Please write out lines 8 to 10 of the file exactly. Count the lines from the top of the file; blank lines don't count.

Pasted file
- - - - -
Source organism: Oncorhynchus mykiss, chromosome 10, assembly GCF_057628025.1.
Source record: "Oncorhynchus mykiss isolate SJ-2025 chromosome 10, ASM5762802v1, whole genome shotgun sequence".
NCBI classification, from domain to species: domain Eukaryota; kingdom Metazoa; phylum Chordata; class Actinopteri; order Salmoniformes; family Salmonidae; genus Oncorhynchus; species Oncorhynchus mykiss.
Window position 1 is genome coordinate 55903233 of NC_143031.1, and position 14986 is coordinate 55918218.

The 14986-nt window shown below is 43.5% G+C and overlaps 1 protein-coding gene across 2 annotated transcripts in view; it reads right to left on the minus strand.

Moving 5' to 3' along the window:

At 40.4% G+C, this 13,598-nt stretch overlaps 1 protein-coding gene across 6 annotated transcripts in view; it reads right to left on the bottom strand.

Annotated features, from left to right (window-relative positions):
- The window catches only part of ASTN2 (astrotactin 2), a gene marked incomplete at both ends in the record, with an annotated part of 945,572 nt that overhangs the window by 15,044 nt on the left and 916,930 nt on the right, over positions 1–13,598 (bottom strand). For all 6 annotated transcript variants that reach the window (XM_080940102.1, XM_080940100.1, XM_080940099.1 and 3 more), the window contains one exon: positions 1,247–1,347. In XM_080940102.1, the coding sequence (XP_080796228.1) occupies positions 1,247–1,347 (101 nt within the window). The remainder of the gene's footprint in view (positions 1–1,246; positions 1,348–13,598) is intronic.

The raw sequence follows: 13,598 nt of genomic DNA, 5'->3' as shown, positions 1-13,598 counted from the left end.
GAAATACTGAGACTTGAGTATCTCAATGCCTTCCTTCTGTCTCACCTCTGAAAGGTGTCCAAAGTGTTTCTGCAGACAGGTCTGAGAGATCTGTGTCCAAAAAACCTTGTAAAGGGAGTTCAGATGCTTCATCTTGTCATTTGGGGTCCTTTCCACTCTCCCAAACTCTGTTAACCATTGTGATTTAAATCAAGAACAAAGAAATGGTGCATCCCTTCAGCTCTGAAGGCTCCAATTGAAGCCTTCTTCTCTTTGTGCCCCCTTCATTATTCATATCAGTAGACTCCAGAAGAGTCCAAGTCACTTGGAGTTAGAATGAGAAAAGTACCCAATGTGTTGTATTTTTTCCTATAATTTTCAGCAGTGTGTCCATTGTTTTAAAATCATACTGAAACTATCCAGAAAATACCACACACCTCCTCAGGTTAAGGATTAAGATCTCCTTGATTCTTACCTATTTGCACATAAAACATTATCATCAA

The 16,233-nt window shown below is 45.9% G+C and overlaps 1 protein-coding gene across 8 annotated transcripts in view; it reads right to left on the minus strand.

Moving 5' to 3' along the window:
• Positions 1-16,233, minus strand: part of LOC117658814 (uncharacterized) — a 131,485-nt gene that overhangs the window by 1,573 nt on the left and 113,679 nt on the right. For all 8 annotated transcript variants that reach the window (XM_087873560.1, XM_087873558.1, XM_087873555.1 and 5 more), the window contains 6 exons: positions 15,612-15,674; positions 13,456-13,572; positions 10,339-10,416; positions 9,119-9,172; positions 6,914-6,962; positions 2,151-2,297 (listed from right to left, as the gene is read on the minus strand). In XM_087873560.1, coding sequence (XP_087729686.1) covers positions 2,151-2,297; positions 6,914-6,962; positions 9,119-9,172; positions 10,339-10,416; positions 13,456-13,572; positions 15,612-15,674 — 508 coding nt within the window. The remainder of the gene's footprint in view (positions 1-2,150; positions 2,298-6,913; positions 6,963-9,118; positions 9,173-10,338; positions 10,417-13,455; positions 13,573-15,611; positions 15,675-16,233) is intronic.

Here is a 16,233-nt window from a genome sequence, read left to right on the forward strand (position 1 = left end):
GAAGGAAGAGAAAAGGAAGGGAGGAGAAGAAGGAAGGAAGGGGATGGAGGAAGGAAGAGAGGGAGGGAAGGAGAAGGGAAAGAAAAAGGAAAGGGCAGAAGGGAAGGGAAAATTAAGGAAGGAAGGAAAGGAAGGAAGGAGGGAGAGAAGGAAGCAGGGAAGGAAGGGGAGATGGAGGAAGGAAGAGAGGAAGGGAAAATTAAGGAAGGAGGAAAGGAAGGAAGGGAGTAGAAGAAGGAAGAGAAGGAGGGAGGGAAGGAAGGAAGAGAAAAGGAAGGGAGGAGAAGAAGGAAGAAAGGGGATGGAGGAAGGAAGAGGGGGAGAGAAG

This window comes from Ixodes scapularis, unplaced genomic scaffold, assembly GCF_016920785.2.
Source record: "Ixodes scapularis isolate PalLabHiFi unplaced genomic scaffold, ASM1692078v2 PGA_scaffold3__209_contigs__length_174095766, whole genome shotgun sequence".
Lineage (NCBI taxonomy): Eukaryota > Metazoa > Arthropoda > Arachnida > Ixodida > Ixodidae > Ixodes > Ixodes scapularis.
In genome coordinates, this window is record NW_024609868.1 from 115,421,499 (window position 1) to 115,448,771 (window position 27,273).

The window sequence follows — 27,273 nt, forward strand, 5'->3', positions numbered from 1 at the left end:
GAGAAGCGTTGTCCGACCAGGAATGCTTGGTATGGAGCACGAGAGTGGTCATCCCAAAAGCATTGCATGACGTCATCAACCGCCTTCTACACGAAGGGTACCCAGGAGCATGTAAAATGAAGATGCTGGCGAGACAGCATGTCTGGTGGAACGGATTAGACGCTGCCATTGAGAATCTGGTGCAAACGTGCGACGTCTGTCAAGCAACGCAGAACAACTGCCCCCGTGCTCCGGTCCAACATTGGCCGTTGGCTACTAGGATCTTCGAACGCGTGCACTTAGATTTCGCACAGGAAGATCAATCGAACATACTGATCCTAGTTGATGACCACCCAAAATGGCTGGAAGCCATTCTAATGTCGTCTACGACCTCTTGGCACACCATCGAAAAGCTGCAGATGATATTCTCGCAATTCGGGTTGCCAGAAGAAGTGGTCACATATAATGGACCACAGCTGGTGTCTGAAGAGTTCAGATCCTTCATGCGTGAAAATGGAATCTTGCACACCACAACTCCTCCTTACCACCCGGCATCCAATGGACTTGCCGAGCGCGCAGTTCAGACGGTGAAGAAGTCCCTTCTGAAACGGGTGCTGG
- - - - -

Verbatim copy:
Annotated features, from left to right (window-relative positions):
- The window catches only part of ASTN2 (astrotactin 2), a gene marked incomplete at both ends in the record, with an annotated part of 945,572 nt that overhangs the window by 15,044 nt on the left and 916,930 nt on the right, over positions 1–13,598 (bottom strand). For all 6 annotated transcript variants that reach the window (XM_080940102.1, XM_080940100.1, XM_080940099.1 and 3 more), the window contains one exon: positions 1,247–1,347. In XM_080940102.1, the coding sequence (XP_080796228.1) occupies positions 1,247–1,347 (101 nt within the window). The remainder of the gene's footprint in view (positions 1–1,246; positions 1,348–13,598) is intronic.

The raw sequence follows: 13,598 nt of genomic DNA, 5'->3' as shown, positions 1-13,598 counted from the left end.